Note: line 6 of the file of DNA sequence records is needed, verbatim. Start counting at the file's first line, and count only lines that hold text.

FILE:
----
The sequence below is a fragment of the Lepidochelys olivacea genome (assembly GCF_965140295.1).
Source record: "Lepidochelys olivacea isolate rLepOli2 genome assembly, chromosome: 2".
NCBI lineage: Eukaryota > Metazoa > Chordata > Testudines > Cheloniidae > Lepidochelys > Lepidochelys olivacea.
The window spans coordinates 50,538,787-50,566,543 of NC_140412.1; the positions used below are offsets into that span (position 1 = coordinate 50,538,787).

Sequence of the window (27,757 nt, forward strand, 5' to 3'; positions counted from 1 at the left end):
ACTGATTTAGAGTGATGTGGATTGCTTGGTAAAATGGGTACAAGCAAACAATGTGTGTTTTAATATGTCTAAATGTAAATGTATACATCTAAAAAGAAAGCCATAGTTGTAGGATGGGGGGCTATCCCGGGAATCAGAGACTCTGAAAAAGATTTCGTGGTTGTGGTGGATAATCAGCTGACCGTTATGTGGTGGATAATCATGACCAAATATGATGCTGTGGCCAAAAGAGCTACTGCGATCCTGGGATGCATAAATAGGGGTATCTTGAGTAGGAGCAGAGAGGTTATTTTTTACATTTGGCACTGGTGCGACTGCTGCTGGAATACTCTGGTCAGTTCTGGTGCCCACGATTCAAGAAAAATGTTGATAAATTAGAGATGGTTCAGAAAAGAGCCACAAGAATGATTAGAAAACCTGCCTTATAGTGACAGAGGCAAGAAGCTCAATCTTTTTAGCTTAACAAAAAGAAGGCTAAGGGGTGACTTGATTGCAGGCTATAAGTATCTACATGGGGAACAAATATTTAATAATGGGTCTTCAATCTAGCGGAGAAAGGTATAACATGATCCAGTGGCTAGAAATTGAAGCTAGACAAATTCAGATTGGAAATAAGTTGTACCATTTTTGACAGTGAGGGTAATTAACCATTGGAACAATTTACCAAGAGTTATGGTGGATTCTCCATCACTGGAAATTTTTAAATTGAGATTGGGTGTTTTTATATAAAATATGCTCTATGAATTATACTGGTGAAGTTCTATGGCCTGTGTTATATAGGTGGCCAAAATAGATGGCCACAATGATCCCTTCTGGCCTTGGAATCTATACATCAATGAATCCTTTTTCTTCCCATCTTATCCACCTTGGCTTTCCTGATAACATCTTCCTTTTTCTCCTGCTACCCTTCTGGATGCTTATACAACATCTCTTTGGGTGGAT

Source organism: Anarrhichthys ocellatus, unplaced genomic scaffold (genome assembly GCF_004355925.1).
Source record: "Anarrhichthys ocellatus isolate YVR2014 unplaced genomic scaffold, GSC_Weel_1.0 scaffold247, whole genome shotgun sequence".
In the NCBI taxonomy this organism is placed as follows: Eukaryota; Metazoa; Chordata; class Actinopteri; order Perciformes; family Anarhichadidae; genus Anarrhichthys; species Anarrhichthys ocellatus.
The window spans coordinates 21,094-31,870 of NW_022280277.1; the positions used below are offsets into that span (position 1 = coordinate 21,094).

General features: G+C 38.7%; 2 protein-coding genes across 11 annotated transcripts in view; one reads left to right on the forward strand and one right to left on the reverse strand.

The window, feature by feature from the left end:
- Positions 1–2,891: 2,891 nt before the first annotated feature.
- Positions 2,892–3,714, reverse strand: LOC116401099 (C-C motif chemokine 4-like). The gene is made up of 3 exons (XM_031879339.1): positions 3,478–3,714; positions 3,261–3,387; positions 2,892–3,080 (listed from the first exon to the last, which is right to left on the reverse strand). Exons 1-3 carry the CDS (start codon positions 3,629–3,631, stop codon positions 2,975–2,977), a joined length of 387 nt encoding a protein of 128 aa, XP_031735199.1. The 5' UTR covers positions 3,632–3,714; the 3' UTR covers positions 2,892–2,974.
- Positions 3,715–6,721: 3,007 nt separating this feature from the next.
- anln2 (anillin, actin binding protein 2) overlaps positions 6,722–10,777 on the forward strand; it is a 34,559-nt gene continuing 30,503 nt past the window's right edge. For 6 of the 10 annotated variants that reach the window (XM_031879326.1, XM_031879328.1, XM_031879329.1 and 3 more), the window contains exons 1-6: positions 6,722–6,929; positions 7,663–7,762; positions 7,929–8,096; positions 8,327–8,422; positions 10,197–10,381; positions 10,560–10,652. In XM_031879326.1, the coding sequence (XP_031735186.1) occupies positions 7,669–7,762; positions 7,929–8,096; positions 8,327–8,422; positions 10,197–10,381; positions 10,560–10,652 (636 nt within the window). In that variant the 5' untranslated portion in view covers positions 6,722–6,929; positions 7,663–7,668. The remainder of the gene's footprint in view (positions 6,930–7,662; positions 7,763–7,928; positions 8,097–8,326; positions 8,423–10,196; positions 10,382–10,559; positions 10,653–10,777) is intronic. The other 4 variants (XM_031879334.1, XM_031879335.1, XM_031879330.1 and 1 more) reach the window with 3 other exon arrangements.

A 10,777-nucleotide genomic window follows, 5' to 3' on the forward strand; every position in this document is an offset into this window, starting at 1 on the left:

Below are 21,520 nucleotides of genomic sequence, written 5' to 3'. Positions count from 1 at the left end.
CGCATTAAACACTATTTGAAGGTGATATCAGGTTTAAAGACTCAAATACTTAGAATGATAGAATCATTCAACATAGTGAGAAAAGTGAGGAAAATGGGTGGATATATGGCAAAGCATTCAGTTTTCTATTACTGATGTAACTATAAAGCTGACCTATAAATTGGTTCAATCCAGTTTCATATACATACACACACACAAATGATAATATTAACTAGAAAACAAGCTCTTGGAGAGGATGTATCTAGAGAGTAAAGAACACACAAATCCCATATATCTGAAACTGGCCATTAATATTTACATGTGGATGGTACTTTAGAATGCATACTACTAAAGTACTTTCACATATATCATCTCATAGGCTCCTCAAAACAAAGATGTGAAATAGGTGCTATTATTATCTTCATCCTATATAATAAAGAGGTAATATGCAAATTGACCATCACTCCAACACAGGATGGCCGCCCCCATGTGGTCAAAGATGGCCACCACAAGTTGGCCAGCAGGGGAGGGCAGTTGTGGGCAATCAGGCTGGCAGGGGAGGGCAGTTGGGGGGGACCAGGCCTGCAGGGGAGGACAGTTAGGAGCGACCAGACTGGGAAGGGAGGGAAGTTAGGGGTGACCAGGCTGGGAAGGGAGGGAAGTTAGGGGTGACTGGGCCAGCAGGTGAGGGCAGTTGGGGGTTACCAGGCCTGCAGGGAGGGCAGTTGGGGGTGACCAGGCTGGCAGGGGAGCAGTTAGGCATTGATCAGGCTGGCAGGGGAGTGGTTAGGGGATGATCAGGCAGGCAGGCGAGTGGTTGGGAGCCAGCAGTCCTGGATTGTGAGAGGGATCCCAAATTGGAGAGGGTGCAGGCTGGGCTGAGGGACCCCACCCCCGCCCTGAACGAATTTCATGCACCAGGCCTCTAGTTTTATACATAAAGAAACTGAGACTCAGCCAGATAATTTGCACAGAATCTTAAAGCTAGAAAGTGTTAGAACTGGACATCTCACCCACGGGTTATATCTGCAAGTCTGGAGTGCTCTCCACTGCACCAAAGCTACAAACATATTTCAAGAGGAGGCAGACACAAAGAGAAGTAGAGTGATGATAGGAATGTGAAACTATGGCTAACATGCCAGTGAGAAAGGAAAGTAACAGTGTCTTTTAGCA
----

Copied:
ACTGATTTAGAGTGATGTGGATTGCTTGGTAAAATGGGTACAAGCAAACAATGTGTGTTTTAATATGTCTAAATGTAAATGTATACATCTAAAAAGAAAGCCATAGTTGTAGGATGGGGGGCTATCCCGGGAATCAGAGACTCTGAAAAAGATTTCGTGGTTGTGGTGGATAATCAGCTGACCGTTATGTGGTGGATAATCATGACCAAATATGATGCTGTGGCCAAAAGAGCTACTGCGATCCTGGGATGCATAAATAGGGGTATCTTGAGTAGGAGCAGAGAGGTTATTTTTTACATTTGGCACTGGTGCGACTGCTGCTGGAATACTCTGGTCAGTTCTGGTGCCCACGATTCAAGAAAAATGTTGATAAATTAGAGATGGTTCAGAAAAGAGCCACAAGAATGATTAGAAAACCTGCCTTATAGTGACAGAGGCAAGAAGCTCAATCTTTTTAGCTTAACAAAAAGAAGGCTAAGGGGTGACTTGATTGCAGGCTATAAGTATCTACATGGGGAACAAATATTTAATAATGGGTCTTCAATCTAGCGGAGAAAGGTATAACATGATCCAGTGGCTAGAAATTGAAGCTAGACAAATTCAGATTGGAAATAAGTTGTACCATTTTTGACAGTGAGGGTAATTAACCATTGGAACAATTTACCAAGAGTTATGGTGGATTCTCCATCACTGGAAATTTTTAAATTGAGATTGGGTGTTTTTATATAAAATATGCTCTATGAATTATACTGGTGAAGTTCTATGGCCTGTGTTATATAGGTGGCCAAAATAGATGGCCACAATGATCCCTTCTGGCCTTGGAATCTATACATCAATGAATCCTTTTTCTTCCCATCTTATCCACCTTGGCTTTCCTGATAACATCTTCCTTTTTCTCCTGCTACCCTTCTGGATGCTTATACAACATCTCTTTGGGTGGAT